Last night I used the barbell/bumper plates for the first time since, um, well its been a LONG LONG time. It was an aha moment, albeit a very obvious one, using the bar lets me put more load on my body than I ever can with a kettlebell. DUH!!
I have been so into kettlebell lifting the past year that while my work capacity has skyrocketed, my power and strength took a back seat and became stagnant. I forgot one VERY important fact, as much as I love kettlebells, they are a tool rather than the end all be all of strength and conditioning.
Even though I advocate the use of barbells, dumbbells, plyos, and calesthenics to my patients I had my blinders on and used kettlebells almost exclusively for my own training. Dr. Glenn and I talk often of the folks who drank the kettlebell kool aid and without noticing I became the person asking for seconds.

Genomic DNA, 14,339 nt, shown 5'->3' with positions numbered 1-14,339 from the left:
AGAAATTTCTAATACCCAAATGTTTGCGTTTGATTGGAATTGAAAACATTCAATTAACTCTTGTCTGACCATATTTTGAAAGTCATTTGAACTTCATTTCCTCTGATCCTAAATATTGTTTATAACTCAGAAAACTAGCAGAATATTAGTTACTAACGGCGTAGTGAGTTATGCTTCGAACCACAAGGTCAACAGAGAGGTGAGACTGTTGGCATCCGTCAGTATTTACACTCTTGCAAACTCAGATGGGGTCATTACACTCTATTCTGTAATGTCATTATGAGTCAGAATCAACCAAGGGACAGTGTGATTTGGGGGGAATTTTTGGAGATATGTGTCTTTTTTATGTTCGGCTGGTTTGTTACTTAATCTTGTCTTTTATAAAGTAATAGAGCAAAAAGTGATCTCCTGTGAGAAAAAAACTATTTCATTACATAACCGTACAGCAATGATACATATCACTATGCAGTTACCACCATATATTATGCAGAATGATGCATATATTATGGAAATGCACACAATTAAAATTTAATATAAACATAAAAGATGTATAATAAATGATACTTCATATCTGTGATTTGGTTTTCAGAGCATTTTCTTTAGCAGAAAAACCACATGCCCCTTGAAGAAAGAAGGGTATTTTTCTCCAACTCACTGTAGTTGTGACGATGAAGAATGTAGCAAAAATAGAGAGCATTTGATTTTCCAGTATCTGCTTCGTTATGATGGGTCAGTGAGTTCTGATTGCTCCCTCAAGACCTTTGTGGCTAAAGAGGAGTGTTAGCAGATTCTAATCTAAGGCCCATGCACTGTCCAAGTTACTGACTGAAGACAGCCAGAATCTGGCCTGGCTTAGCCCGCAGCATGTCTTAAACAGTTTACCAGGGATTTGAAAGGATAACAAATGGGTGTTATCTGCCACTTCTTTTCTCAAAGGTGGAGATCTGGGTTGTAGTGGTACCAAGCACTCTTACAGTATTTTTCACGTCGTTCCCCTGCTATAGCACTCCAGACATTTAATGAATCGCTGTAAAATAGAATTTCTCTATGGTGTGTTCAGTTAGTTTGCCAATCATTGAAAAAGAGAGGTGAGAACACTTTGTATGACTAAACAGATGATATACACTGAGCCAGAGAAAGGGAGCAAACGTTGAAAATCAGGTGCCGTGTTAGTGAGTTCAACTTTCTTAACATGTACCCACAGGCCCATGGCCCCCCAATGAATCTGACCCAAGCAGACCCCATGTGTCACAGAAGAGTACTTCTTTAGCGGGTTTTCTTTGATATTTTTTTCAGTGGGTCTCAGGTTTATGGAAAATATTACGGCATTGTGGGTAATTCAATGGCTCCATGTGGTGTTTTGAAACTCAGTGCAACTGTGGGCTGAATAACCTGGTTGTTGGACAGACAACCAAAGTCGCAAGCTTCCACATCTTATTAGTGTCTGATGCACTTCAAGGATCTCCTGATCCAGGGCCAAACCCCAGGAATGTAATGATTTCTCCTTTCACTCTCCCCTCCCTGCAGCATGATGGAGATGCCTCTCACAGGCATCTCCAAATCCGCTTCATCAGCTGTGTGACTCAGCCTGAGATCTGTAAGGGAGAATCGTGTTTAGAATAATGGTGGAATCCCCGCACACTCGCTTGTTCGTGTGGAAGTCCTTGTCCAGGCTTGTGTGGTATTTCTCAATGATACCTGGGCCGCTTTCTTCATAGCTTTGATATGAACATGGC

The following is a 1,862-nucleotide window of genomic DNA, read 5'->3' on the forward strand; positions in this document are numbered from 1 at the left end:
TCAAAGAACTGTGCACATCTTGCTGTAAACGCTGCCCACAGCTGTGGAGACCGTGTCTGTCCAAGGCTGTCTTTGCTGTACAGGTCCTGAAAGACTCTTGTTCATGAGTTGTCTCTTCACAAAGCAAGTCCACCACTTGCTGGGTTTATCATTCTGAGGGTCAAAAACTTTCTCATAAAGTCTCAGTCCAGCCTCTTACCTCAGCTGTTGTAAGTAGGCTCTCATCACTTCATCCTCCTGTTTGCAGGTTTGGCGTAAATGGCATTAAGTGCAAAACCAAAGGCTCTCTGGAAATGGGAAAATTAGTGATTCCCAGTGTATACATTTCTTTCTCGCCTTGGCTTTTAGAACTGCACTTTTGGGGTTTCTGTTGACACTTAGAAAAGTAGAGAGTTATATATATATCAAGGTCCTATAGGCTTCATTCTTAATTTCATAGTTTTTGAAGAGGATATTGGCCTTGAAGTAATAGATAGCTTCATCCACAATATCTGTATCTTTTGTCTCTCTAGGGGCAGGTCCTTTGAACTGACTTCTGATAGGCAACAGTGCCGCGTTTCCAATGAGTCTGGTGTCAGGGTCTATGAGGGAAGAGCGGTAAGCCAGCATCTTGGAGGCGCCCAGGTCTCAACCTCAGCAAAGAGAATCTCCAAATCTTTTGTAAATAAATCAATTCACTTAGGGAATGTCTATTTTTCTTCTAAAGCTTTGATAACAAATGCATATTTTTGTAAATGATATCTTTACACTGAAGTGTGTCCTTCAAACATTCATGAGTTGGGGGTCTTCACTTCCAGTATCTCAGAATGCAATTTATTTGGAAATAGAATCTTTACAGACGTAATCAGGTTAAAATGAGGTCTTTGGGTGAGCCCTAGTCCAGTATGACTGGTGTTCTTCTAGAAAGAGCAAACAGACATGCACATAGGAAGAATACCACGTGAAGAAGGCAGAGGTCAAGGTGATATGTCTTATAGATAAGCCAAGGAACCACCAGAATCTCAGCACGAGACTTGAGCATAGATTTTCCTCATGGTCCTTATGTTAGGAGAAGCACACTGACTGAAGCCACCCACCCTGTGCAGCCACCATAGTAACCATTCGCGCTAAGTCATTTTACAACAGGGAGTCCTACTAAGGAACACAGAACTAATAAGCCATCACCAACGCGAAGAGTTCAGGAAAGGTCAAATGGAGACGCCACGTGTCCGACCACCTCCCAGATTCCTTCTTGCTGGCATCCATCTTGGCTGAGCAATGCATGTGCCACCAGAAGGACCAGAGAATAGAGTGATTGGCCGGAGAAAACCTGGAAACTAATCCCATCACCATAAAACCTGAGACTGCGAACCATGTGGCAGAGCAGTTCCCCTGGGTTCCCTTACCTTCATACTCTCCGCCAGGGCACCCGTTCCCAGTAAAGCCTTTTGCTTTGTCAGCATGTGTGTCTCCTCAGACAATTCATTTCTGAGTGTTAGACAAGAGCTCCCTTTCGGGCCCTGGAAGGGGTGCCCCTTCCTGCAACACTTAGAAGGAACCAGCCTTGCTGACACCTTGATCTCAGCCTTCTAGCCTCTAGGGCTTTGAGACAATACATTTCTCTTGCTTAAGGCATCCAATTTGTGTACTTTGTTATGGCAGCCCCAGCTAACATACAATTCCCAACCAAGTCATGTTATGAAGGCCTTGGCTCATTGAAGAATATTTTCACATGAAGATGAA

This is more common than you realize, you stick to the things that you know and are comfortable with while avoiding the new and foreign. This may be safe, but creates a poor environment for change and improvement. This is unfortunaelty quite common in many aspects of medicine, chriopractic, health, and fitness. Live and learn right?!
It felt great to play around with the bar, since it’s been so long I stuck with three simple(r) movements to kickstart my CNS for the movements. Even with a very thorough warm-up and cool-down I am expecting a powerful case of DOMS (Delayed Onset Muscle Soreness) in the next day or two.
A)Deadlift – 5- 185lbs, 4-205lbs, 3- 225lbs, 2- 245lbs, 1- 265lbs
Jerk – 5- 135lbs, 4- 145 lbs, 3- 165lbs, 2- 175lbs, 1- 185lbs
Front Squat- 5- 135lbs, 4- 155lbs, 3- 185lbs, 2- 195lbs, 1- 205lbs
B) 40″ Squat box jumps 3 x 5
Dead hang Pull-up 3 x 5
Cool Down- PNF Stretching